in faux marquetry
These napkin rings are made using faux marquetry. This technique demonstrates the painterly effects that can be achieved with your pyrography tool, as well as the potential for creating the illusion of depth. Emery paper is used to create reverse pyrography, lightening the wooden area to give your work a lift.
The napkin rings I used were made to order by a local wood-turner. The inner, worked ring of maple wood is set off by outer rings of darker African hardwood. It is not essential to use napkin rings for this technique: I have also used these geometric designs as banding around items including boxes and mirrors. Furniture makers over the centuries have used marquetry and parquetry in much the same way to embellish their work. Books on antique furniture are a good source for your designs.
If you use a rounded nib on your pyrography pen, in this case the bowl of a spoon-point, designs can be built up with blocks of colour rather than lines, dots or other mark-making techniques. Pyrography usually has more in common with pen-and-ink techniques, but this method is more like wash painting. The difficulty with this technique is producing uniform tones and eradicating any evidence of stroke marks. It is relatively easy to produce a uniform dark colour with pyrography because wood will only burn so much. To create areas of consistent mid-tone, you must work on a low heat, very slowly. Do not remove the nib between starting and finishing an area; avoid blotching by keeping it moving.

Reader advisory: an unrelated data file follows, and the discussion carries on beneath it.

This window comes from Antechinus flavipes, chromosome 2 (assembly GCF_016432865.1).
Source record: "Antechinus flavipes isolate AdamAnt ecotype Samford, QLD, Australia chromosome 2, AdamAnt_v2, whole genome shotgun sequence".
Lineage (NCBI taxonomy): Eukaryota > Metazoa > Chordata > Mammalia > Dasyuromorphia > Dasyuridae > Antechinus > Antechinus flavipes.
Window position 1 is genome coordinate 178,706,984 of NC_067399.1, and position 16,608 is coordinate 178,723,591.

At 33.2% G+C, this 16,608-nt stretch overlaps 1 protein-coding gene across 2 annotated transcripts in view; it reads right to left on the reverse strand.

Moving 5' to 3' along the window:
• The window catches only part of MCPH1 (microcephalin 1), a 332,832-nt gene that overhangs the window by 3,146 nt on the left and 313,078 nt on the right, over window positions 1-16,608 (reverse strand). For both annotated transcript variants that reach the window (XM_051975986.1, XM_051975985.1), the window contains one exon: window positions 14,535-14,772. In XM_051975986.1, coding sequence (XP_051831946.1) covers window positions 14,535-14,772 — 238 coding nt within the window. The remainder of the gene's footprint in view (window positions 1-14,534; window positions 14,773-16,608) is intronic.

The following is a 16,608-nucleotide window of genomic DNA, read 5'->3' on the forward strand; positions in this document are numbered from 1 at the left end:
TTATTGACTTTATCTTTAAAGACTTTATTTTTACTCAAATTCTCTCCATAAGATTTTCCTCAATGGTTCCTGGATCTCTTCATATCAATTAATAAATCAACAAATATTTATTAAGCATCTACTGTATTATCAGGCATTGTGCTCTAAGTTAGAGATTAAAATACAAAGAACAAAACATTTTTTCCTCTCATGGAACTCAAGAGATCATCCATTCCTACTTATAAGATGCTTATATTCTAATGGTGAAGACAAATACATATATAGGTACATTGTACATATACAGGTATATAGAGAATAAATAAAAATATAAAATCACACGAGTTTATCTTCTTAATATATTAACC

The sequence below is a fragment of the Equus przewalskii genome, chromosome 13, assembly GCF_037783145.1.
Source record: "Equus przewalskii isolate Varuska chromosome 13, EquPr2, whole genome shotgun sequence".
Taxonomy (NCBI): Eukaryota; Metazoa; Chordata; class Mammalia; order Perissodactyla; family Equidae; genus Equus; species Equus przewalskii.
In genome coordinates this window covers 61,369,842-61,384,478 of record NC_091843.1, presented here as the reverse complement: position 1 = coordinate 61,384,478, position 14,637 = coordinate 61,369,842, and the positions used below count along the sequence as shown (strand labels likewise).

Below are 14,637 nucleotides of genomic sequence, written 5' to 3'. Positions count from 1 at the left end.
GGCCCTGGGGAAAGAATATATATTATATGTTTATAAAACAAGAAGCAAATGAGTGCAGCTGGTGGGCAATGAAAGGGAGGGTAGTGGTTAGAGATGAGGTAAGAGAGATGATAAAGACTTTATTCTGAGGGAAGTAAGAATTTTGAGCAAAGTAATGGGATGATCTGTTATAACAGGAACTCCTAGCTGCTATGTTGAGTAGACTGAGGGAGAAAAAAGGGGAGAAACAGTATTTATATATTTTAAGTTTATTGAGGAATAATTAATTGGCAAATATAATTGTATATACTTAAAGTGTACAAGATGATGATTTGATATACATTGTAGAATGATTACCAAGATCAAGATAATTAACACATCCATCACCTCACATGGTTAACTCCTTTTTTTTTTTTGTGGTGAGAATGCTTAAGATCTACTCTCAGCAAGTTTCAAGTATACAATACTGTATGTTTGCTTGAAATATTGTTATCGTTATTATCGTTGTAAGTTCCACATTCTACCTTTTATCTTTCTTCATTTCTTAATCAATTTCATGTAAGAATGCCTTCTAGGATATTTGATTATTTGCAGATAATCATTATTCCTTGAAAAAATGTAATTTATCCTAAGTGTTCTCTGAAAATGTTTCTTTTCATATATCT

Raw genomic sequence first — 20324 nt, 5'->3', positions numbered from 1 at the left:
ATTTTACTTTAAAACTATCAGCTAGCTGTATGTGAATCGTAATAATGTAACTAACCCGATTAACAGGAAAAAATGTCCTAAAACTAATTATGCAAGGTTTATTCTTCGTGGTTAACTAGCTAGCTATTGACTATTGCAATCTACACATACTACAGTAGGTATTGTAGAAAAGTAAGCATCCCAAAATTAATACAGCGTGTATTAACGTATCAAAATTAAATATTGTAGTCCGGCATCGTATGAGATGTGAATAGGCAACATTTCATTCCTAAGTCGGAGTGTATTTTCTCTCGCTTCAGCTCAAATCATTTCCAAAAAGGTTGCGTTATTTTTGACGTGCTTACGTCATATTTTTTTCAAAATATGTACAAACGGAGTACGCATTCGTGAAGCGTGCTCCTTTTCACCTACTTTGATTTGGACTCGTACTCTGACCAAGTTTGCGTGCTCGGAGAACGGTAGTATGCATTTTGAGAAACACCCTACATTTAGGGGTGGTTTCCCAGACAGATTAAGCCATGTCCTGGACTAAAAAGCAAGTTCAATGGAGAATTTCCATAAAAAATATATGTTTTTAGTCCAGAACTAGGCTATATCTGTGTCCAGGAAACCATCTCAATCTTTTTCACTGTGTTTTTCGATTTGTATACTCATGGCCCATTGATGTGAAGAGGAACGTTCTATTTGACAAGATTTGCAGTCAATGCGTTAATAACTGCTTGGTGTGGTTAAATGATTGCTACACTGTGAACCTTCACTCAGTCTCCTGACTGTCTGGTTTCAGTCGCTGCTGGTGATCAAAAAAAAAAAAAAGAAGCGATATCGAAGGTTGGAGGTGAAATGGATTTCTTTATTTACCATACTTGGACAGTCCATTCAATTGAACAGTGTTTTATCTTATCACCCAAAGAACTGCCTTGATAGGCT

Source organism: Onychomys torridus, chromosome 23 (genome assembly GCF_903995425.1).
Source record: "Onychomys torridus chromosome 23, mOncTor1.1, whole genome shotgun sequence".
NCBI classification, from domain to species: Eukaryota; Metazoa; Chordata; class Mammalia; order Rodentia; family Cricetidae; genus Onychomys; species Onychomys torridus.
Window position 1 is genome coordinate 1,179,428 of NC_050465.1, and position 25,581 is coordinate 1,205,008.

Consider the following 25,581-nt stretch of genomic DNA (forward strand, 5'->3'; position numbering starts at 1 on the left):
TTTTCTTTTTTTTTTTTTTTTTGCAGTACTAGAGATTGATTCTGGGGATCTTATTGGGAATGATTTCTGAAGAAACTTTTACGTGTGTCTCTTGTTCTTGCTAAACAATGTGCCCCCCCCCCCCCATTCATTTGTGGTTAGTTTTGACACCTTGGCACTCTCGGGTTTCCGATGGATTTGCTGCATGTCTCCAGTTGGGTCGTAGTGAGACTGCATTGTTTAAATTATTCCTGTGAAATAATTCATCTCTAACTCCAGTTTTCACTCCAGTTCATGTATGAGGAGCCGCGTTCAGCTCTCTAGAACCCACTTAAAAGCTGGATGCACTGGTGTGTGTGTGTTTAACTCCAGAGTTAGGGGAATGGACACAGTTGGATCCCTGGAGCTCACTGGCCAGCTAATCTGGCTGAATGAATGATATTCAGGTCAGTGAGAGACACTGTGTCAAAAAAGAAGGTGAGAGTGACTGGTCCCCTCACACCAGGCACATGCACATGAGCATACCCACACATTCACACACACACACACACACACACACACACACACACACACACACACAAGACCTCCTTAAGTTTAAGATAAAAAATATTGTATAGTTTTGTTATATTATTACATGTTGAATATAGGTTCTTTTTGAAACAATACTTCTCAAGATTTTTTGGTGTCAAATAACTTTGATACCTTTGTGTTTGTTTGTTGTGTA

Sketch your design lightly on your work with pencil before you begin. This is fairly challenging and can really only be done by eye, since measuring on something so small is very fiddly. It may take a few attempts, but do not be put off; it becomes easier with practice.
Pencil three equidistant horizontal lines round the central section of the napkin ring to divide the working area into four equal strips. Using the centre line as a guide, draw in a flattened diamond shape. Repeat this all the way round. Where two diamonds meet, draw a vertical line from the top horizontal to the bottom horizontal. Draw a vertical line to the edge from the upper and lower points of each diamond, draw a vertical to the edge. Join these lines with diagonals.
Fold a small square of emery paper in half to produce a stiff edge. Using the corner of this fold, scrape at the areas of bare wood to lighten them and enliven the tonal contrasts. As the emery paper becomes ineffective, fold it in another place and begin again. In this way, a small piece will last a long time.